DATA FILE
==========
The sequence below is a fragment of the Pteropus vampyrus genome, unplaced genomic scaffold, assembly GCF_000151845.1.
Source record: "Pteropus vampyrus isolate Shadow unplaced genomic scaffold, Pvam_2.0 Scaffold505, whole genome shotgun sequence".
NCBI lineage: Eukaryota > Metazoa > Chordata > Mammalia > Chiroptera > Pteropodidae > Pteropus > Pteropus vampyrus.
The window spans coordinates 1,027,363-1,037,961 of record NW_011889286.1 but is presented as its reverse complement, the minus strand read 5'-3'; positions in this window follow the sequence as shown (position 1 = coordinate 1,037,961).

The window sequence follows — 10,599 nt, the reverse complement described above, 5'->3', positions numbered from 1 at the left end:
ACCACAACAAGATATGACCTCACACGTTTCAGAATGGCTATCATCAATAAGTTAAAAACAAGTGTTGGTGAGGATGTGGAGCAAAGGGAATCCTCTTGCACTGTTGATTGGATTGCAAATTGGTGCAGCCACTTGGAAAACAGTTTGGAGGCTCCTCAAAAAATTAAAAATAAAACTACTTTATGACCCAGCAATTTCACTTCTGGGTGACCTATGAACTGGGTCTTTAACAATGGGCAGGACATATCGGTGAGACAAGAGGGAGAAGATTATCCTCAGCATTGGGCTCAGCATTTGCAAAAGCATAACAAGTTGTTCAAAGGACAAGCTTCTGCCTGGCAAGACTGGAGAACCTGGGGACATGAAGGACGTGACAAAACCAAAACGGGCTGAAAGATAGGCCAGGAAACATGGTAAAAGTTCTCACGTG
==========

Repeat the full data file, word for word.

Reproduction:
The sequence below is a fragment of the Pteropus vampyrus genome, unplaced genomic scaffold, assembly GCF_000151845.1.
Source record: "Pteropus vampyrus isolate Shadow unplaced genomic scaffold, Pvam_2.0 Scaffold505, whole genome shotgun sequence".
NCBI lineage: Eukaryota > Metazoa > Chordata > Mammalia > Chiroptera > Pteropodidae > Pteropus > Pteropus vampyrus.
The window spans coordinates 1,027,363-1,037,961 of record NW_011889286.1 but is presented as its reverse complement, the minus strand read 5'-3'; positions in this window follow the sequence as shown (position 1 = coordinate 1,037,961).

The window sequence follows — 10,599 nt, the reverse complement described above, 5'->3', positions numbered from 1 at the left end:
ACCACAACAAGATATGACCTCACACGTTTCAGAATGGCTATCATCAATAAGTTAAAAACAAGTGTTGGTGAGGATGTGGAGCAAAGGGAATCCTCTTGCACTGTTGATTGGATTGCAAATTGGTGCAGCCACTTGGAAAACAGTTTGGAGGCTCCTCAAAAAATTAAAAATAAAACTACTTTATGACCCAGCAATTTCACTTCTGGGTGACCTATGAACTGGGTCTTTAACAATGGGCAGGACATATCGGTGAGACAAGAGGGAGAAGATTATCCTCAGCATTGGGCTCAGCATTTGCAAAAGCATAACAAGTTGTTCAAAGGACAAGCTTCTGCCTGGCAAGACTGGAGAACCTGGGGACATGAAGGACGTGACAAAACCAAAACGGGCTGAAAGATAGGCCAGGAAACATGGTAAAAGTTCTCACGTG